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Thursday, July 17, 2008


Talking to Iran: the cover story

The Washington Post reports:
President Bush's decision to shift policy and send a senior U.S. envoy to nuclear talks with Iran this weekend was made after increasing signs that Iran was open to possible negotiations and that international sanctions were having an impact on the Islamic republic, U.S. officials said yesterday.
Really? Let's start with the second. Here's the "evidence":
U.S. officials said they felt comfortable making this shift because there are increasing signs that sanctions are beginning to harm Tehran, such as the decision last week by France energy giant Total SA to abandon plans to develop a liquefied natural gas project in Iran.
OK, what that shows is that U.S. pressure for sanctions has had an effect on U.S. allies. It might or might not "harm Iran" in the long term, but it says nothing about any changes in attitude in Iran which might signal an improved position for negotiation.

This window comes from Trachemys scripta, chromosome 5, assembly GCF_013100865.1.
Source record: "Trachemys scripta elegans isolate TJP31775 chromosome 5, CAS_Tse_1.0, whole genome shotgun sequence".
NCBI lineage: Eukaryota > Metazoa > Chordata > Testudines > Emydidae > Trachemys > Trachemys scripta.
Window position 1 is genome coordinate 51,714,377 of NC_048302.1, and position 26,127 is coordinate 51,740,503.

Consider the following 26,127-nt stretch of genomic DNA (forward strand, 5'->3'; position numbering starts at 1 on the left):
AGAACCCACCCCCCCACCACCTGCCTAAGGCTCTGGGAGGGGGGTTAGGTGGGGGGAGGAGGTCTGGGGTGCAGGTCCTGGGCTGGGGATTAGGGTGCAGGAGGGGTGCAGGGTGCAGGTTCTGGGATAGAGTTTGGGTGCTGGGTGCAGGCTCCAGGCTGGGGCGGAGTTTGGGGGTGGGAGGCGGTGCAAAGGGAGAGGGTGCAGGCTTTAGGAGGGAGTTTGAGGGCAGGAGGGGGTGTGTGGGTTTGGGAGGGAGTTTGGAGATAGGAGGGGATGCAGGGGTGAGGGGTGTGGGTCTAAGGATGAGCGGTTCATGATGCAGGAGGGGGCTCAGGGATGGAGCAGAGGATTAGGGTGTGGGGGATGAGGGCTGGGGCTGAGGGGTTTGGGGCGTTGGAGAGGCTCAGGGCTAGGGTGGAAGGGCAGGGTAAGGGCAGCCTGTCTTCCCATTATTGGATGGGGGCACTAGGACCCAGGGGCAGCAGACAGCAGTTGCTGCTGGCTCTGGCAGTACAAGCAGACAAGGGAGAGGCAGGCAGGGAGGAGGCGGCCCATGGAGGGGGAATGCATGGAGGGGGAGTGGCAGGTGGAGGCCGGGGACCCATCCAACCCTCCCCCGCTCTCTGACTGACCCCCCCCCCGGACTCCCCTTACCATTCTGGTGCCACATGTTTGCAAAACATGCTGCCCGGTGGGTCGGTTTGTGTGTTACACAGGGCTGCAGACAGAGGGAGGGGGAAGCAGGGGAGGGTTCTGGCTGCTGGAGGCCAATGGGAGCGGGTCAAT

But the first claim ("increasing signs that Iran was open to possible negotiations") is even more problematic. The West tries to imagine, or create, a split between President Ahmadinejad and Supreme Leader Khamenei. Why, I don't know, since they universally claim that only Khamenei's opinion counts (something I don't believe), so if that's true, they shouldn't even bother listening to what Ahmadinejad says. But let's accept that idea and look at what Khamenei had to say just yesterday:

The Leader of the Islamic Revolution says that the West must respect Iran's 'red lines' before entering nuclear talks with Tehran.

Ayatollah Seyyed Ali Khamenei said Wednesday that Tehran is ready for negotiations with world powers as long as no one threatens Iran over its nuclear program.

"We have made clear our stance and red lines on the nuclear issue. Our position on the matter should be respected," the Leader said.
It is true that Khamenei, just like Ahmadinejad, says Iran is "ready for negotiations." But since he's ruled out the thing the U.S. really wants to negotiate over, it becomes clear that the U.S. claims of meeting with Iran because of changes in Iran's attitude, claims the press is happy to parrot, are completely bogus. No, it's changes in the U.S.' attitude, and recognition, if only a glimmer, of reality, that brings about this change. But it wouldn't do to admit that in public, hence the cover story.

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